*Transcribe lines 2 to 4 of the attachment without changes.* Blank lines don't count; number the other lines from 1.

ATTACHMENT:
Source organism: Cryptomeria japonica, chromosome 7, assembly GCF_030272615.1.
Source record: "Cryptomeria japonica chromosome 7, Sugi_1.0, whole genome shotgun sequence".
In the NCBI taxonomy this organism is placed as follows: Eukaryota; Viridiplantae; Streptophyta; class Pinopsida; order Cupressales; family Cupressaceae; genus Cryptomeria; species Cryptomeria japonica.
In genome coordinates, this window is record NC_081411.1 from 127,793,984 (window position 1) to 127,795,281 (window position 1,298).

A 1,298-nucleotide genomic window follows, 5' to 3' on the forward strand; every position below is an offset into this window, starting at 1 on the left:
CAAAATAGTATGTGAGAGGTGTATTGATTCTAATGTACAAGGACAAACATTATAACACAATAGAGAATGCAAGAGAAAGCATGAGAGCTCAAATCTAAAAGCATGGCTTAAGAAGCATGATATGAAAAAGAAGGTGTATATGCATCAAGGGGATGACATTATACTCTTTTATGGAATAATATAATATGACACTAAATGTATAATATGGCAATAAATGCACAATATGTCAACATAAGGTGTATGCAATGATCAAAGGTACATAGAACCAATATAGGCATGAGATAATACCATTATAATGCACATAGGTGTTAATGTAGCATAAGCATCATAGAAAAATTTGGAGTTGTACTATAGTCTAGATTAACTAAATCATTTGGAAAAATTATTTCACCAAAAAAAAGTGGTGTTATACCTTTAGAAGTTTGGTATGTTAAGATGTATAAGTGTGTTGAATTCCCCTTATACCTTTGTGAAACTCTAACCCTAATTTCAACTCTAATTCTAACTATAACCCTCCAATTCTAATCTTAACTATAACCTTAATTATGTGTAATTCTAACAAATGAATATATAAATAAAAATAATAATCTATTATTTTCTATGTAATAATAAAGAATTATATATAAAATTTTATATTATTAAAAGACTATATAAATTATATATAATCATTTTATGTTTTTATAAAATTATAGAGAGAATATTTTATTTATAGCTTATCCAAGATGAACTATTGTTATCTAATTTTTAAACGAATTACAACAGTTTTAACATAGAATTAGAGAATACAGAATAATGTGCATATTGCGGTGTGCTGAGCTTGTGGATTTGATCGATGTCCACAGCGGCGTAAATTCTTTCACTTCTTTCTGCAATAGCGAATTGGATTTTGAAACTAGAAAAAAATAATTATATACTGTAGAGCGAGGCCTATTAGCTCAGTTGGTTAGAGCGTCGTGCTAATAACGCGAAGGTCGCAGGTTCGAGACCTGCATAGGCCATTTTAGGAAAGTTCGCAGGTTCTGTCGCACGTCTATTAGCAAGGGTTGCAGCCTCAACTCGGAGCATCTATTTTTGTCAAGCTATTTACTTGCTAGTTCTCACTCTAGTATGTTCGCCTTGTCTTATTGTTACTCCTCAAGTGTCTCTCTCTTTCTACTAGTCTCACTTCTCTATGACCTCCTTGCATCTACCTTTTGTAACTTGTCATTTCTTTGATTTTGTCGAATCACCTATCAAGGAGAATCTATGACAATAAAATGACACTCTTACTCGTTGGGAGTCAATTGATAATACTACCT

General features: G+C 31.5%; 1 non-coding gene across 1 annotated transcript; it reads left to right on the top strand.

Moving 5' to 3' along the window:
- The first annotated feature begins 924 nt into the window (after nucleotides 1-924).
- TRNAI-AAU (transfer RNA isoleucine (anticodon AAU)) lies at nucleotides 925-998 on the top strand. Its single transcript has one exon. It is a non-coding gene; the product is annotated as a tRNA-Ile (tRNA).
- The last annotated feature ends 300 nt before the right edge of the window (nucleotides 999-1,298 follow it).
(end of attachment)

Source record: "Cryptomeria japonica chromosome 7, Sugi_1.0, whole genome shotgun sequence".
In the NCBI taxonomy this organism is placed as follows: Eukaryota; Viridiplantae; Streptophyta; class Pinopsida; order Cupressales; family Cupressaceae; genus Cryptomeria; species Cryptomeria japonica.
In genome coordinates, this window is record NC_081411.1 from 127,793,984 (window position 1) to 127,795,281 (window position 1,298).